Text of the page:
Database connects public to UNL research
A wealth of water-based research is available from the University of Nebraska. Finding and making sense of it just got a whole lot easier.
An easily accessible and searchable database sponsored by the University of Nebraska-Lincoln's Water Center and the University of Nebraska's Rural Initiative makes it easy for the public, policymakers and others to find out exactly what sorts of water-related research and programming are being done across the state, as well as where it's being done.
"The site is intended as a tool for legislators, government officials and the public alike to keep track of the water-related research and programming university faculty are conducting," said Rachael Herpel, outreach and education specialist at the UNL Water Center.
The database can be found at http://watercenter.unl.edu/researchdb/researchdb.asp. The database can be searched by legislative district, natural resources district, county, congressional district or weed management area.
An "All Nebraska" search key allows for more advanced searching by keyword or individual researcher.
"Water research plays a big part in providing necessary information and data that will be used to help solve Nebraska's current and future water challenges, as well as many other state challenges that are related to water, or have a strong water component, such as agriculture, industry, electric power generation, recreation and others," Herpel said.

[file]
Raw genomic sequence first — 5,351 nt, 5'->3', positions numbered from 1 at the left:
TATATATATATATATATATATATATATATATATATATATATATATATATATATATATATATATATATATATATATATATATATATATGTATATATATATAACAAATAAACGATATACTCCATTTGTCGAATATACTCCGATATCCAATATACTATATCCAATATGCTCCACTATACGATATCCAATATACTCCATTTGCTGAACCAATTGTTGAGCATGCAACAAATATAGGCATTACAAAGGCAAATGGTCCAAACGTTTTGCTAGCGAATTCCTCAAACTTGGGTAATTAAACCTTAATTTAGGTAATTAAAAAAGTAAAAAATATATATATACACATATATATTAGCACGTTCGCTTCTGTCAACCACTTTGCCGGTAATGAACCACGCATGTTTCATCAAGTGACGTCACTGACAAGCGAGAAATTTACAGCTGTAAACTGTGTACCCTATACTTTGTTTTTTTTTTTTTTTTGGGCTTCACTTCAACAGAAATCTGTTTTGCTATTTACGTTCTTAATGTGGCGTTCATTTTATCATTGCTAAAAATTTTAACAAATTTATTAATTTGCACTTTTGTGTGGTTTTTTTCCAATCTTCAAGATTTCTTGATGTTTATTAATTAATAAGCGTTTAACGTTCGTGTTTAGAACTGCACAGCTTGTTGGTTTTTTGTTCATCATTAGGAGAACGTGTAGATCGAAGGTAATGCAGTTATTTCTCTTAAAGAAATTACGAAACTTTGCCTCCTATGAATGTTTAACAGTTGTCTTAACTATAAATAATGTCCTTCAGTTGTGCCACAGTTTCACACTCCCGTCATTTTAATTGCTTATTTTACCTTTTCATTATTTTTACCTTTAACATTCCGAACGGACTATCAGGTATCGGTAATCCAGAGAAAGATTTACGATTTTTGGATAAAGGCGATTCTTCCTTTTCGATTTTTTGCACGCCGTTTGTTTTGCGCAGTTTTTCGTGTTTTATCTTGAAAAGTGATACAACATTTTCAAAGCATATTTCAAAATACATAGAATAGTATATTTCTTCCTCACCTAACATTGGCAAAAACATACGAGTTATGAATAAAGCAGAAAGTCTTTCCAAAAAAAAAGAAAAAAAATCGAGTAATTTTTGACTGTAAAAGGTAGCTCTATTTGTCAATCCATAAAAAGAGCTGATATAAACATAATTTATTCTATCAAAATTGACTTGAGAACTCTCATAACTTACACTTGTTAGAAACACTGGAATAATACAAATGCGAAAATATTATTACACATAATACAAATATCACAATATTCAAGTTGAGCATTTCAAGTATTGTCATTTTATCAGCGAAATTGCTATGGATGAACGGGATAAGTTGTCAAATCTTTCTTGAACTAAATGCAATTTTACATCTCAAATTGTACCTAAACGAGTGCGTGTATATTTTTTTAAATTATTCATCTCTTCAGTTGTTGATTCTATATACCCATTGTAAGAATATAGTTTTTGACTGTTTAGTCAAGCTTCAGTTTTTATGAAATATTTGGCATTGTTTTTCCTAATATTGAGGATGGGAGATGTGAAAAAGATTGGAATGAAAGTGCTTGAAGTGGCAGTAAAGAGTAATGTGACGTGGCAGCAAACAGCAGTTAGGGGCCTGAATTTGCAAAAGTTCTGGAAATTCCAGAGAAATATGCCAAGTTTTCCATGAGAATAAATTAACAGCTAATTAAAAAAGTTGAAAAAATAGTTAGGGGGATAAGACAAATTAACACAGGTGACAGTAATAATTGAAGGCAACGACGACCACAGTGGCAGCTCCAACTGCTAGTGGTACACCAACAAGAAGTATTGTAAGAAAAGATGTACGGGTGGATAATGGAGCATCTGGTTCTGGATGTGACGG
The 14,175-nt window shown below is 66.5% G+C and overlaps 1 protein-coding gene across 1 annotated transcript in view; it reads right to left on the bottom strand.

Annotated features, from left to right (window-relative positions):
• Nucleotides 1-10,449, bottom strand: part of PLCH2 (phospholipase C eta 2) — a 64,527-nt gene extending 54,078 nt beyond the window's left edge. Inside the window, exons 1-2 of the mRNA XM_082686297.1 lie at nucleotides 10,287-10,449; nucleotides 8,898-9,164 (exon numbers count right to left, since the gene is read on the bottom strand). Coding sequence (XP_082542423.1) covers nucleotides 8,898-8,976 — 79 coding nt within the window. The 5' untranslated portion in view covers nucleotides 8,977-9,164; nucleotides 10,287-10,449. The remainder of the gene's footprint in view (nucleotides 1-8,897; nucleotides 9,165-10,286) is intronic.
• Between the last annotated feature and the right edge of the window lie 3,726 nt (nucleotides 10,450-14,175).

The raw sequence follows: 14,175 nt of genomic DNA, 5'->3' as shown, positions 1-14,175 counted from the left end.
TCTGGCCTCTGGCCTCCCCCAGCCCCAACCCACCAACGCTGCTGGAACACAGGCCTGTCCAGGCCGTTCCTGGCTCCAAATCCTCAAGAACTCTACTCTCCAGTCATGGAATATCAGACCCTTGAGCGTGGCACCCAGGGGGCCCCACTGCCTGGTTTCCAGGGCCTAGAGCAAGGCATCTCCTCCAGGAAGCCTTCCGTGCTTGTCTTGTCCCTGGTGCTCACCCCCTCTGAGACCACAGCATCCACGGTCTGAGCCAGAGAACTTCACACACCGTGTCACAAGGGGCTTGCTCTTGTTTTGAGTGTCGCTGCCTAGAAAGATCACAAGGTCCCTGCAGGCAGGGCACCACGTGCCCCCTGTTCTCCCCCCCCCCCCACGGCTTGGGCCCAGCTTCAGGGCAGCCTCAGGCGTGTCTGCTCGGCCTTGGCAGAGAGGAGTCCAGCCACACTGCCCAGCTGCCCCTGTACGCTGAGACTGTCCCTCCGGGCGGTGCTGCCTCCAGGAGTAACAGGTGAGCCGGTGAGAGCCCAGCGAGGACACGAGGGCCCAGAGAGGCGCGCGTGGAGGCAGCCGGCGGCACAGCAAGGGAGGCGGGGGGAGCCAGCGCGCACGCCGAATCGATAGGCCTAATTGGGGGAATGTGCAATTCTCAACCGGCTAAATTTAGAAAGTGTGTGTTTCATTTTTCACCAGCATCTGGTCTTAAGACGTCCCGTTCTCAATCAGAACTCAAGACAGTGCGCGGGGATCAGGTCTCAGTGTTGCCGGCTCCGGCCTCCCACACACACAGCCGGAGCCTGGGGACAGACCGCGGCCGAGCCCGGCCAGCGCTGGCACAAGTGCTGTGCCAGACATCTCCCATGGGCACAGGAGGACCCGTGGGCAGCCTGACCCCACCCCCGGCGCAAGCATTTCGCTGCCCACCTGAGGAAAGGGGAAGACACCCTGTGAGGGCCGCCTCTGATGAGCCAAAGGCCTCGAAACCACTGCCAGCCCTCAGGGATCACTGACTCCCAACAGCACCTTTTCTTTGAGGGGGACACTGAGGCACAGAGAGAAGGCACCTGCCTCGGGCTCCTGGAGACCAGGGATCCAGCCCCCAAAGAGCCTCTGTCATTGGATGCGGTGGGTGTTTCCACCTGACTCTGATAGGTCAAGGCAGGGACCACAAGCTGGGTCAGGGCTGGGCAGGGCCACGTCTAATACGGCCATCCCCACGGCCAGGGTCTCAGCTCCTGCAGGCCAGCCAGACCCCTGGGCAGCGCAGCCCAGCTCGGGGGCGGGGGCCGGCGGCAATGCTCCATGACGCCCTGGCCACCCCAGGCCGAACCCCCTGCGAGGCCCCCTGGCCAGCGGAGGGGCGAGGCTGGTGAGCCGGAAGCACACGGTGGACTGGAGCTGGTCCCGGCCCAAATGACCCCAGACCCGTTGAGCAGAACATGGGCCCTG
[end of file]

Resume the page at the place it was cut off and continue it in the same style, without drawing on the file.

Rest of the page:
"The site lets legislators, government officials and others to keep easy track of university water-related research and extension and education programs, especially research associated with a particular topic of interest or that impacts a particular (legislative) district or NRD," she added.
Included with each project report is contact information for the primary researcher and others involved with the project, as well as links to more detailed information about the project where appropriate.
Many of the research projects and programs listed cross county and district lines and the list isn't comprehensive. "But it continues to grow as individual researchers realize the benefits of having their work listed in the database," Herpel said.
As the database grows, many previously completed state surveys are being made available electronically through the site.
"There is a good deal of public and governmental interest in these surveys, so we thought it was a natural, via this site, to make them easier to access," said Herpel. "It's all part of developing the database into a more comprehensive library for those interested in or working in natural resources areas statewide," she said.
The database project is supported by the university's Institute of Agriculture and Natural Resources and School of Natural Resources.
The database can also be accessed from the research page of http://water.unl.edu.